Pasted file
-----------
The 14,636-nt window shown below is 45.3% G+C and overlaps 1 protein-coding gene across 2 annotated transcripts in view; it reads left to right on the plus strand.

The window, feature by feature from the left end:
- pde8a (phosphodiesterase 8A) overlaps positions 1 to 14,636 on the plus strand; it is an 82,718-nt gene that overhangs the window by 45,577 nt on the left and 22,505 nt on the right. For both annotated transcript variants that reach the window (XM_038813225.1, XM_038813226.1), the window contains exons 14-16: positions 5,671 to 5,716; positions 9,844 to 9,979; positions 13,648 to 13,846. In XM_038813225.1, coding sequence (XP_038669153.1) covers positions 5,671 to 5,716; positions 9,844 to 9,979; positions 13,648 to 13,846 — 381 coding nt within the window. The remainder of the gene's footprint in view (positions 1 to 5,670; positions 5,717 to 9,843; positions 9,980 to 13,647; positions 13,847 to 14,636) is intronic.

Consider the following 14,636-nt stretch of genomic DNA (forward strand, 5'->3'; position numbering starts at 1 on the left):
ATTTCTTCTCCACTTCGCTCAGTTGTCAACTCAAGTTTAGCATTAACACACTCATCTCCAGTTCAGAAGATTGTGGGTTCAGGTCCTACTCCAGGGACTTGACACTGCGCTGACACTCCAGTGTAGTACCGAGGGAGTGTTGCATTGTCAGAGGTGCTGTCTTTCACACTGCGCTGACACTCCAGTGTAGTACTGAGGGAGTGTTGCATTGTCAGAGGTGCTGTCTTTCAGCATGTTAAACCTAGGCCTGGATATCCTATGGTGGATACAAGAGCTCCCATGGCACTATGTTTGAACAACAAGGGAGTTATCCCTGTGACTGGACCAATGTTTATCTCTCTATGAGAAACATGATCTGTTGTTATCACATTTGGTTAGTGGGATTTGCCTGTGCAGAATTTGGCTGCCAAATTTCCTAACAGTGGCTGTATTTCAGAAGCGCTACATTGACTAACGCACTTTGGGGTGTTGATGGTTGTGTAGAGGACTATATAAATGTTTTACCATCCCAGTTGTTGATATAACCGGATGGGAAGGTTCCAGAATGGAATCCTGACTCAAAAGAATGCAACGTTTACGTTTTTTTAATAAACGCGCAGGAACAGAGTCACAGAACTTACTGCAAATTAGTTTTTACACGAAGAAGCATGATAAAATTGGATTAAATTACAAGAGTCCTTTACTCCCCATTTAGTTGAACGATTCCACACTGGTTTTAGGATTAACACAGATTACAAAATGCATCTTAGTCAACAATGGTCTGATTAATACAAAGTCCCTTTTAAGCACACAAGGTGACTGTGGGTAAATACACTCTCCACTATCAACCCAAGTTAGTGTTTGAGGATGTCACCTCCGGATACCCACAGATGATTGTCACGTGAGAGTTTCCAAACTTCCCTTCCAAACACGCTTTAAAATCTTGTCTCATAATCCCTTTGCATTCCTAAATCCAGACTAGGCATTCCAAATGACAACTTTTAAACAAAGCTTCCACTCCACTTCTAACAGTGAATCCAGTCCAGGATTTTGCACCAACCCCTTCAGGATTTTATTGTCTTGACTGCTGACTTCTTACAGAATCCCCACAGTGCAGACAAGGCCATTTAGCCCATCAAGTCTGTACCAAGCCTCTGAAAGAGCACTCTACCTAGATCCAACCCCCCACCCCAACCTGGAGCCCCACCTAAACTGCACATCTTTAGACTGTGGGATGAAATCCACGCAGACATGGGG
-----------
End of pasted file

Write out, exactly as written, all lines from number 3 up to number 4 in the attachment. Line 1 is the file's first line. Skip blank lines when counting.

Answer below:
- pde8a (phosphodiesterase 8A) overlaps positions 1 to 14,636 on the plus strand; it is an 82,718-nt gene that overhangs the window by 45,577 nt on the left and 22,505 nt on the right. For both annotated transcript variants that reach the window (XM_038813225.1, XM_038813226.1), the window contains exons 14-16: positions 5,671 to 5,716; positions 9,844 to 9,979; positions 13,648 to 13,846. In XM_038813225.1, coding sequence (XP_038669153.1) covers positions 5,671 to 5,716; positions 9,844 to 9,979; positions 13,648 to 13,846 — 381 coding nt within the window. The remainder of the gene's footprint in view (positions 1 to 5,670; positions 5,717 to 9,843; positions 9,980 to 13,647; positions 13,847 to 14,636) is intronic.

Consider the following 14,636-nt stretch of genomic DNA (forward strand, 5'->3'; position numbering starts at 1 on the left):